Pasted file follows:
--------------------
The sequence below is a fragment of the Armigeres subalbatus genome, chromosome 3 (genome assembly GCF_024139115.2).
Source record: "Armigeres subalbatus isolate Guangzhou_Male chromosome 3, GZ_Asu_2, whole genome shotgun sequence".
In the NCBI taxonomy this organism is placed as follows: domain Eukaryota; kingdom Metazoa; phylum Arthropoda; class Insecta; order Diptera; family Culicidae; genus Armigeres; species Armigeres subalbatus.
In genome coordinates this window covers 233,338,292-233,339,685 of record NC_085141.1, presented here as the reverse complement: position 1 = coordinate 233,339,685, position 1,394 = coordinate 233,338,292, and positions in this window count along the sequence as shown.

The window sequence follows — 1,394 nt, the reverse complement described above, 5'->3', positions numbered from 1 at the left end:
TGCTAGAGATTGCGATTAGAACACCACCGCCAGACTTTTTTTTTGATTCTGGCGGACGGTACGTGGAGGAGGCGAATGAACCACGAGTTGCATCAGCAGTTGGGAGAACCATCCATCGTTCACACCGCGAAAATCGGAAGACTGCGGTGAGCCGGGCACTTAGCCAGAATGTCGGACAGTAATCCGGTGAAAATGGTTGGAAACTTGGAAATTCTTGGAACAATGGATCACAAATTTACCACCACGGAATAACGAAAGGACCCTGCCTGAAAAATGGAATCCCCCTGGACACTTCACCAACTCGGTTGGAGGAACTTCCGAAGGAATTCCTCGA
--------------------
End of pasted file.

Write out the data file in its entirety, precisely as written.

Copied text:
The sequence below is a fragment of the Armigeres subalbatus genome, chromosome 3 (genome assembly GCF_024139115.2).
Source record: "Armigeres subalbatus isolate Guangzhou_Male chromosome 3, GZ_Asu_2, whole genome shotgun sequence".
In the NCBI taxonomy this organism is placed as follows: domain Eukaryota; kingdom Metazoa; phylum Arthropoda; class Insecta; order Diptera; family Culicidae; genus Armigeres; species Armigeres subalbatus.
In genome coordinates this window covers 233,338,292-233,339,685 of record NC_085141.1, presented here as the reverse complement: position 1 = coordinate 233,339,685, position 1,394 = coordinate 233,338,292, and positions in this window count along the sequence as shown.

The window sequence follows — 1,394 nt, the reverse complement described above, 5'->3', positions numbered from 1 at the left end:
TGCTAGAGATTGCGATTAGAACACCACCGCCAGACTTTTTTTTTGATTCTGGCGGACGGTACGTGGAGGAGGCGAATGAACCACGAGTTGCATCAGCAGTTGGGAGAACCATCCATCGTTCACACCGCGAAAATCGGAAGACTGCGGTGAGCCGGGCACTTAGCCAGAATGTCGGACAGTAATCCGGTGAAAATGGTTGGAAACTTGGAAATTCTTGGAACAATGGATCACAAATTTACCACCACGGAATAACGAAAGGACCCTGCCTGAAAAATGGAATCCCCCTGGACACTTCACCAACTCGGTTGGAGGAACTTCCGAAGGAATTCCTCGA